It’s rare to find a media agency CEO with both buying and selling in their background.
Catherine Sullivan, CEO of PHD US, spent over 25 years selling ads for Disney / ABC and NBC before moving to the buyer’s side in 2016 as President of Investments for Omnicom Media Group and in 2019 , director of investments. Now responsible for the doctorate since September 2020, she must also take into account the needs of clients.
“The road I travel gives me a perspective that separates me from anyone else in the business,” Sullivan said. As a result, she is intimately familiar with the buying and selling extravagances of NewFronts and Upfronts. Here are some of his thoughts, slightly edited for brevity and clarity, on agency transformation, multicultural needs, and being screen independent:
What is the contrast between buying and selling and then monitoring?
As CEO, it’s about making sure my team is well-trained enough to ensure they provide thought leadership. This past year has been a decade of transformation in one year. At the start of last year, we were talking about trading as that distant future, but if it’s not part of your practice now, you better get moving because it’s here. We saw 20% growth in streaming year over year and then suddenly it grew to 73%. Video is video and it doesn’t matter if it’s in your living room or on your phone. If you don’t take that massive leap forward, you can be left 10 years behind. I truly believe this is not a year that you can take incremental or minor steps to figure out how you are going to spend your media money.
How are your customers dealing with change?
I look at our FMCG (fast moving consumer goods) customers from a business perspective, they are lower in the funnel than other brands. What I am seeing is that commerce could account for almost half of their media spend by 2023. Not all of them, but there is an opportunity based on the growth we are seeing now and the maturation of the way. they use it. These relationships become very interesting as all these e-merchants and retailers create their own media channels. Everyone is a frenzied enemy now, and everyone is in everyone’s business.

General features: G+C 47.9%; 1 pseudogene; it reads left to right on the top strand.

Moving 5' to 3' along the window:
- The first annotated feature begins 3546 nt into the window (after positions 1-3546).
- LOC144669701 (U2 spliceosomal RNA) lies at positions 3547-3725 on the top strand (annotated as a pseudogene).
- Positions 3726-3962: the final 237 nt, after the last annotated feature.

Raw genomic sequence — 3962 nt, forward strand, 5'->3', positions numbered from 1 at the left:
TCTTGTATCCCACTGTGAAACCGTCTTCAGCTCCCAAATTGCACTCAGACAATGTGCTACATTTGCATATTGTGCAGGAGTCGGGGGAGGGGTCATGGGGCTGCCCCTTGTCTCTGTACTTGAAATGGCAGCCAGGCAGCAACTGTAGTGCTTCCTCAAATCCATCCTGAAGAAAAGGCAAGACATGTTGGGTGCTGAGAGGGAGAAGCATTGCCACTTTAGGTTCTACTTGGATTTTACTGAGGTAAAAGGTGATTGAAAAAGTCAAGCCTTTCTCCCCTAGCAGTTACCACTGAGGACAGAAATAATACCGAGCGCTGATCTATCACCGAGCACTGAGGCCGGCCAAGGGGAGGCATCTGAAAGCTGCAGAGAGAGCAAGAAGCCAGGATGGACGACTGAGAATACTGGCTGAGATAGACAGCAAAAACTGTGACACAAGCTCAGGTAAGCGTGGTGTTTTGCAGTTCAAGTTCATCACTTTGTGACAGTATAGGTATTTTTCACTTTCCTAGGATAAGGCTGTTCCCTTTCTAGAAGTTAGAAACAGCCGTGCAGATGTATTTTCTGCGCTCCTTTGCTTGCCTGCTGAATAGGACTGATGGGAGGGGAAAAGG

Media spending focused on DE&I is getting a lot of talk this year. How is PHD involved?
The fact that multicultural budgets are always separate makes absolutely no sense, if we look at the complexion of the United States, I had a client I asked, “Why are you only putting 5% of your public versus multicultural? They said that was the number. But I told them that 30% of consumers of that specific brand were Hispanic. Why don’t you realize that’s where the growth is? This is where the growth of our population is. When [the industry] moves away from demographics and begins to engage with the audience, multiculturalism should be a layer above the audience you build and shouldn’t be a separate conversation. The brand must represent something and remain consistent. You can’t just show up to Black History Month and think you’ve done your job.
You say video is video – how do you approach the market that way?
The biggest problem our industry faces is, even with the 73% migration from linear video to streaming video, [the latter] has two-thirds less inventory to buy. That’s why you always see the amount of money showing up on linear television. There simply aren’t enough opportunities to buy that quality stock that customers are looking for. We talk to some production companies [studios, digital content companies and independent producers] directly on [co-creating], trying to find ways to be creative and provide opportunities for clients.
You’ve been doing partner tops, which are like inverted initials, for a few years. Why?
Two months after I arrived on the sales side, I couldn’t remember who had brought me which idea. Was it NBC, was it Google? If I couldn’t get everything in place after NewFronts and Upfronts, how will our clients do it? After this first year [of the Partner Summit] with just the big media companies i realized i need google here i need facebook here i need to see what vevo is doing and watch all the streamers no one knew about the time. And our customers loved it. We actually got a lot of first looks and made a bunch of offers. When Condé Nast set up his Prime Video pack [in 2019], we took that off the market in 24 hours.